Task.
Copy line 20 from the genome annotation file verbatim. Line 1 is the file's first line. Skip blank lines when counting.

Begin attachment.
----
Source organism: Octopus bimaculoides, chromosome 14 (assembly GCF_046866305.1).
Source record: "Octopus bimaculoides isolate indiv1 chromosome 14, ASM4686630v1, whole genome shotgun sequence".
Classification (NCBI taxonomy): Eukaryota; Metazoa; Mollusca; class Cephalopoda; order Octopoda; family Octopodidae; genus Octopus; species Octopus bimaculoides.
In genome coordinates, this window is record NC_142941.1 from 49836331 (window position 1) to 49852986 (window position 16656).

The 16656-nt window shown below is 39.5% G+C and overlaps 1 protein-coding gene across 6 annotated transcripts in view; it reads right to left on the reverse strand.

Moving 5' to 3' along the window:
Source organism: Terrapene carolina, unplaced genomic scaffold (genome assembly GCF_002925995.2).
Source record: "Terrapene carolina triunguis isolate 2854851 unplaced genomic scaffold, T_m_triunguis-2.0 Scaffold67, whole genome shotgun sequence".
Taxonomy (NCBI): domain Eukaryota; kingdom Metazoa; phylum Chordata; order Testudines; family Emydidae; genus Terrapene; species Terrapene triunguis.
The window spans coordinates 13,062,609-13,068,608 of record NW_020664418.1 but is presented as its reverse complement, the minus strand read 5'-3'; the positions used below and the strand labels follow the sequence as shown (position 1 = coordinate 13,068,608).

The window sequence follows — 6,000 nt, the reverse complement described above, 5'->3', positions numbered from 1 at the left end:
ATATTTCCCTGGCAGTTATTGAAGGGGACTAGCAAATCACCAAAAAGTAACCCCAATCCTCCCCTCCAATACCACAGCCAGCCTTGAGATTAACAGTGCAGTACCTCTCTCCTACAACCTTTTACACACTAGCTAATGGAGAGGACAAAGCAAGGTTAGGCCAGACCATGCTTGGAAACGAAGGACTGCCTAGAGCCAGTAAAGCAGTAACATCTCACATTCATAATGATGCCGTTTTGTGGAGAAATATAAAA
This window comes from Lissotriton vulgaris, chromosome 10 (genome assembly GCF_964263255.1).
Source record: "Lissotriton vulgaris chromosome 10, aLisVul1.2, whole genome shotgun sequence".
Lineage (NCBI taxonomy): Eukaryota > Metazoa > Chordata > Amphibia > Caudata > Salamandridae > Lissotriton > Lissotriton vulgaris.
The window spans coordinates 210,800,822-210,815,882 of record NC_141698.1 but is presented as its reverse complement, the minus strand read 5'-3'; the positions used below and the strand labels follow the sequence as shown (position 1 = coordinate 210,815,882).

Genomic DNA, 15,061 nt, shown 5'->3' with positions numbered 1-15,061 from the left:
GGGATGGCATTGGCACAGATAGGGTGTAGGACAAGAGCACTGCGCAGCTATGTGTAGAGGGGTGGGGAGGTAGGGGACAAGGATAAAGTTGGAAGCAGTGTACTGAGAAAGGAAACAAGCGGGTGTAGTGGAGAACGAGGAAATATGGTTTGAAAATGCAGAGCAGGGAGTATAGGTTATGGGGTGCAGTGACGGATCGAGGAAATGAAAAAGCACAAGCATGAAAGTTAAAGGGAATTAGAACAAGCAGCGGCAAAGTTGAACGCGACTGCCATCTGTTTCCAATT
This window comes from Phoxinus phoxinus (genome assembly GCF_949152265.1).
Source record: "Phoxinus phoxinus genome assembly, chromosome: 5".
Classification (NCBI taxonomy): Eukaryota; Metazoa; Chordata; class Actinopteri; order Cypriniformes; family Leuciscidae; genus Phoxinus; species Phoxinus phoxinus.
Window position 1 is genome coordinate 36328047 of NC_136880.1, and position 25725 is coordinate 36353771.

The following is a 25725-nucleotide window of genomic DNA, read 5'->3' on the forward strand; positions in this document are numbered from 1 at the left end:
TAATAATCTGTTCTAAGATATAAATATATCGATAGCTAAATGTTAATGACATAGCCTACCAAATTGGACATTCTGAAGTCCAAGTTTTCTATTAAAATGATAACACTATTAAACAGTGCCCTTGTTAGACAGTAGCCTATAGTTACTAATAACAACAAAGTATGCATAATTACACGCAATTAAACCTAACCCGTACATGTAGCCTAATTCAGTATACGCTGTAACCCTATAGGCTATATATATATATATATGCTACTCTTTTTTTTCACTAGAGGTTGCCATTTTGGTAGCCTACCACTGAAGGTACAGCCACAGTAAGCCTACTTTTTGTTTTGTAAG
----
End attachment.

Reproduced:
Source record: "Phoxinus phoxinus genome assembly, chromosome: 5".